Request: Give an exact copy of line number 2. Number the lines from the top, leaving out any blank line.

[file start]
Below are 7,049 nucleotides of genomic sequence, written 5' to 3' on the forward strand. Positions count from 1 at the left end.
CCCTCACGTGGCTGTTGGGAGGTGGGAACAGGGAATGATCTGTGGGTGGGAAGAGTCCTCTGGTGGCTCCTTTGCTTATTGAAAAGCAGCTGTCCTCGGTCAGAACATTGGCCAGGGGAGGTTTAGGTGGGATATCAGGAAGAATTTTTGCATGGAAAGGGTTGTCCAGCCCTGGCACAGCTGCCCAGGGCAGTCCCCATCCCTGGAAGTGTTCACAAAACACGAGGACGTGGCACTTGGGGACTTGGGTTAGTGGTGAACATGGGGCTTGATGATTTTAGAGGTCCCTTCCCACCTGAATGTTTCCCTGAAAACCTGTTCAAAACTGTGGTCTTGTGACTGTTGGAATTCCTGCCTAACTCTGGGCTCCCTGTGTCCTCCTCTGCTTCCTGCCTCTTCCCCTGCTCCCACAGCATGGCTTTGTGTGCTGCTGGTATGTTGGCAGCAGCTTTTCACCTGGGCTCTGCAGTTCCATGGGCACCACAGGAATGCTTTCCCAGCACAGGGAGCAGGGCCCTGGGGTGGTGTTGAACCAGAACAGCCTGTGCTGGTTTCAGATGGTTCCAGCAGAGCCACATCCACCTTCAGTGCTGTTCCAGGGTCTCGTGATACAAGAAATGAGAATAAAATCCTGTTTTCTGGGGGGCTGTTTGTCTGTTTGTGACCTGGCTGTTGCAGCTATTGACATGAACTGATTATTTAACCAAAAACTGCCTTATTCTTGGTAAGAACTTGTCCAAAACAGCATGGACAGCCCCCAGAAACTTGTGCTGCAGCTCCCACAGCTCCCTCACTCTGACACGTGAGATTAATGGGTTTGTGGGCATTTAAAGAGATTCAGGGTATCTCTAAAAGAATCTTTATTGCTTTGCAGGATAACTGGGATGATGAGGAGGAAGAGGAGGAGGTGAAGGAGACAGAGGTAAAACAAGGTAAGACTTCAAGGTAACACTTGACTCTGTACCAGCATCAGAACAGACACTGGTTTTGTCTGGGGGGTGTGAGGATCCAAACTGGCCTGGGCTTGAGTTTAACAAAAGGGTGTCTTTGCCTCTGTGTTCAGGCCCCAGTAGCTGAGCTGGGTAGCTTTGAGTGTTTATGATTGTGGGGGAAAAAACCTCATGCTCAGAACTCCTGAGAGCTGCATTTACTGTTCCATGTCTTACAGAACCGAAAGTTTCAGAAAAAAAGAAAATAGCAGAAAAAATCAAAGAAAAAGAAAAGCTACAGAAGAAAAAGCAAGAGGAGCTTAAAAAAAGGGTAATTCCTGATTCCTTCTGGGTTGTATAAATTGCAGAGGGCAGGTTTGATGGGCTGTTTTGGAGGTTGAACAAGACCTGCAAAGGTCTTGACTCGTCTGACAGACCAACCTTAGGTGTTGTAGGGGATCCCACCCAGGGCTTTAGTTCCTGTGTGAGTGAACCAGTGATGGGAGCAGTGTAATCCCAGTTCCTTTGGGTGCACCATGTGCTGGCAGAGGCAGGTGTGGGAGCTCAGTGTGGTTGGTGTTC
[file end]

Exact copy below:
CCCTCACGTGGCTGTTGGGAGGTGGGAACAGGGAATGATCTGTGGGTGGGAAGAGTCCTCTGGTGGCTCCTTTGCTTATTGAAAAGCAGCTGTCCTCGGTCAGAACATTGGCCAGGGGAGGTTTAGGTGGGATATCAGGAAGAATTTTTGCATGGAAAGGGTTGTCCAGCCCTGGCACAGCTGCCCAGGGCAGTCCCCATCCCTGGAAGTGTTCACAAAACACGAGGACGTGGCACTTGGGGACTTGGGTTAGTGGTGAACATGGGGCTTGATGATTTTAGAGGTCCCTTCCCACCTGAATGTTTCCCTGAAAACCTGTTCAAAACTGTGGTCTTGTGACTGTTGGAATTCCTGCCTAACTCTGGGCTCCCTGTGTCCTCCTCTGCTTCCTGCCTCTTCCCCTGCTCCCACAGCATGGCTTTGTGTGCTGCTGGTATGTTGGCAGCAGCTTTTCACCTGGGCTCTGCAGTTCCATGGGCACCACAGGAATGCTTTCCCAGCACAGGGAGCAGGGCCCTGGGGTGGTGTTGAACCAGAACAGCCTGTGCTGGTTTCAGATGGTTCCAGCAGAGCCACATCCACCTTCAGTGCTGTTCCAGGGTCTCGTGATACAAGAAATGAGAATAAAATCCTGTTTTCTGGGGGGCTGTTTGTCTGTTTGTGACCTGGCTGTTGCAGCTATTGACATGAACTGATTATTTAACCAAAAACTGCCTTATTCTTGGTAAGAACTTGTCCAAAACAGCATGGACAGCCCCCAGAAACTTGTGCTGCAGCTCCCACAGCTCCCTCACTCTGACACGTGAGATTAATGGGTTTGTGGGCATTTAAAGAGATTCAGGGTATCTCTAAAAGAATCTTTATTGCTTTGCAGGATAACTGGGATGATGAGGAGGAAGAGGAGGAGGTGAAGGAGACAGAGGTAAAACAAGGTAAGACTTCAAGGTAACACTTGACTCTGTACCAGCATCAGAACAGACACTGGTTTTGTCTGGGGGGTGTGAGGATCCAAACTGGCCTGGGCTTGAGTTTAACAAAAGGGTGTCTTTGCCTCTGTGTTCAGGCCCCAGTAGCTGAGCTGGGTAGCTTTGAGTGTTTATGATTGTGGGGGAAAAAACCTCATGCTCAGAACTCCTGAGAGCTGCATTTACTGTTCCATGTCTTACAGAACCGAAAGTTTCAGAAAAAAAGAAAATAGCAGAAAAAATCAAAGAAAAAGAAAAGCTACAGAAGAAAAAGCAAGAGGAGCTTAAAAAAAGGGTAATTCCTGATTCCTTCTGGGTTGTATAAATTGCAGAGGGCAGGTTTGATGGGCTGTTTTGGAGGTTGAACAAGACCTGCAAAGGTCTTGACTCGTCTGACAGACCAACCTTAGGTGTTGTAGGGGATCCCACCCAGGGCTTTAGTTCCTGTGTGAGTGAACCAGTGATGGGAGCAGTGTAATCCCAGTTCCTTTGGGTGCACCATGTGCTGGCAGAGGCAGGTGTGGGAGCTCAGTGTGGTTGGTGTTC